The reader in 2009 is all too aware of what is coming on the world scene in 1931. This dear family doesn't know that in a very few years both their sons will most likely be in the war. The family vacation will never be the same, and most likely will never happen again. There will be war work and air raids and sorrow and loss. But the Stevens family does not know this, which gives the book a different poignancy and meaning.

This book is another gem from Persephone Books, and my favorite so far.

Bognor Pier in the 1930s


  1. We often go to the same place during winter. It does have a feeling of relaxation that I don't get when we go to a new place that has to be explored and understood. We are such a mobile society. Sometimes I think we miss a lot even though we can get around so easily.

  2. What. An. Awesome. Review! You got me feeling a little nostalgiac and thinking about my first trip to Canada when I was around four or five in my grandparents' travelall...the anticipation of leaving in the early dark hours with a bed made up in the back for sleep and play. On top of that you have got me to add another book to my tbr list:)

  3. Sounds like a great book! We can't afford to travel very much, or very far, so we tend to go to the same places when we do travel. Some people think that would be dull but honestly I find it comforting -- a routine even though it's in a different place. And I think it helps to build more memories for the kids as well -- at least that's my reasoning :-)

  4. For some those days have not gone away. A local couple went to Bournemouth on the south coast of England for part of their honeymoon and have been back to the same hotel spring and autumn every year for over 20 years.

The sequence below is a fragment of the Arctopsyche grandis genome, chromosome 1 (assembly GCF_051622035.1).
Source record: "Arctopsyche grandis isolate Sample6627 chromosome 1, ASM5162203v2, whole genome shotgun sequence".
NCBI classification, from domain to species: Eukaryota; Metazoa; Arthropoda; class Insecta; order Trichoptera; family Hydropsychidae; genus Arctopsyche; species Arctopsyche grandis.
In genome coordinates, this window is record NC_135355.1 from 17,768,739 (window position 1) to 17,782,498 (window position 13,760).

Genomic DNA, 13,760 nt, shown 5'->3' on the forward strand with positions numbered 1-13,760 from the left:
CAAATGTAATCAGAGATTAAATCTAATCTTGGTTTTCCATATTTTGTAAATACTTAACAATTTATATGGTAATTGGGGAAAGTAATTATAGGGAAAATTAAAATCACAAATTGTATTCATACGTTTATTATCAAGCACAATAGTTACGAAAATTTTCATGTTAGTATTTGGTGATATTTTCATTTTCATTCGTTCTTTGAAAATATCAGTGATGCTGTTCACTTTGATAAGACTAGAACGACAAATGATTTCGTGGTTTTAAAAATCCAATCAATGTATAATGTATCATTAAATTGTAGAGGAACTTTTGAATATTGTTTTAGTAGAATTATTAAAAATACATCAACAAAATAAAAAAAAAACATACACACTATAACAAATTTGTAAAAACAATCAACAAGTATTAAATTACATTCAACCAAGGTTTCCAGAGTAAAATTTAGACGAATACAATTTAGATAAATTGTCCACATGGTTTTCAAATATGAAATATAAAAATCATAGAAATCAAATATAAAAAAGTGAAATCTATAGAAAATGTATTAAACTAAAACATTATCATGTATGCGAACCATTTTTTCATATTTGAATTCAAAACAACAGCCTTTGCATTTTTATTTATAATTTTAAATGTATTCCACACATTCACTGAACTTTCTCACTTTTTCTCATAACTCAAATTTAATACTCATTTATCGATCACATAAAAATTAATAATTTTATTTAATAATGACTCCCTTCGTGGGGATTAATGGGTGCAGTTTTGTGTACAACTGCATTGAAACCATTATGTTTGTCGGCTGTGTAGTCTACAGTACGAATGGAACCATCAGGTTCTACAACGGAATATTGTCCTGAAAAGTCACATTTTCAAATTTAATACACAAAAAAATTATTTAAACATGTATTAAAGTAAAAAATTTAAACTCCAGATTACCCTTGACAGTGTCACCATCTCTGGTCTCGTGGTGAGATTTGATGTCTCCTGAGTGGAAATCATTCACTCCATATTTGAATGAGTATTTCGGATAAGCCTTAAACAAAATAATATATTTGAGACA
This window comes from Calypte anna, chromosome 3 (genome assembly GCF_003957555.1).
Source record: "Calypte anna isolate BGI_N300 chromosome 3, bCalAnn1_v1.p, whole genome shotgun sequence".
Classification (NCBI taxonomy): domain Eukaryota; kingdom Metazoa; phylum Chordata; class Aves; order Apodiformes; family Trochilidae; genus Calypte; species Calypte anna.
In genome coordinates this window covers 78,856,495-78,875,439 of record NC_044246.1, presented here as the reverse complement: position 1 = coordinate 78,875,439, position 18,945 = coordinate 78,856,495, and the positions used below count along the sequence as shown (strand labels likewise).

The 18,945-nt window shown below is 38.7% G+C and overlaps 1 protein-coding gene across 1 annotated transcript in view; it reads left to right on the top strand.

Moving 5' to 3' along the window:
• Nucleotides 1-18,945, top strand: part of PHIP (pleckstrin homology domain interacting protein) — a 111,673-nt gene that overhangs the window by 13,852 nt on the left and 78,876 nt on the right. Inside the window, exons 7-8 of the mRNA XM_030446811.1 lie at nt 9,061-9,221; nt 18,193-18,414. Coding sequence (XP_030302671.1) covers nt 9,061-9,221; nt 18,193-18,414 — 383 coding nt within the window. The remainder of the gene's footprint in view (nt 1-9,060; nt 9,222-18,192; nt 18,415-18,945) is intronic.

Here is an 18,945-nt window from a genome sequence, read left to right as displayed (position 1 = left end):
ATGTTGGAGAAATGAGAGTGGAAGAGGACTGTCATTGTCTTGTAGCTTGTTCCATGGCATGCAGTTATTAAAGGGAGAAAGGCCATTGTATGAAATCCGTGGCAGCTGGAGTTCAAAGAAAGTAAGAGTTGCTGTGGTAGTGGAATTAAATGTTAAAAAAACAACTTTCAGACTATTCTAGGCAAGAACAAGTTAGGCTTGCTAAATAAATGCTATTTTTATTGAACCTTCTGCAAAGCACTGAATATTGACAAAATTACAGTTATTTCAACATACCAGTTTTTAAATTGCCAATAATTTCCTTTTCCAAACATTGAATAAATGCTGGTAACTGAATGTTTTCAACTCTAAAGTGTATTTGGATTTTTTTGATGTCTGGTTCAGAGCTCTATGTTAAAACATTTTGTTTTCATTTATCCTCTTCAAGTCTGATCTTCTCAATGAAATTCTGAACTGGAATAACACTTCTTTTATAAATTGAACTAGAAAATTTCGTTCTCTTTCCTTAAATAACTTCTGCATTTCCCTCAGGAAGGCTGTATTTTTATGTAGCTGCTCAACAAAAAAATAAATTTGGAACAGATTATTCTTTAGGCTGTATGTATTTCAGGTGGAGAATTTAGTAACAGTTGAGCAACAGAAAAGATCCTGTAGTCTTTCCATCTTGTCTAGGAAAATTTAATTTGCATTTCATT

As a 'non reader' I found your commentary on the book intriguing I might find a copy and turn a few pages. Most of my 'reading material' usually has a a picture or two of a cow or a tractor!!

  5. I read this earlier in the year and like you it has become one of my absolutely favorite books of all time it is so beautifully crafted and you live very minute with them the anticipation and that feeling that time is slipping by in holidays and in life it is really brilliant I am about to read his other novel The Hopkins Manuscript

  6. Amazing review Nan. I have this on the shelf and I'm looking forward to it even more now.

  7. Obviously another one for my list. We didn't always go to the same place every year but certainly in the early 1960s we had about four years on the run with a fortnight in the same Lake District cottage. And we never ventured outside Great Britain or had more than a fortnight - often only a week a year.

    There was a great sense of being 'at home' and yet 'on holiday' when revisiting the same place. In a way the best of both worlds in that it lacked any form of stress - even the drawers you used for your clothes would be the same from one year to the next. So the holiday began as soon as one arrived.

  8. Nan, I love your book reviews and those that really tempt me I put on my to read list. This one sounds particularly lovely and I am thrilled to say it is available at our local library.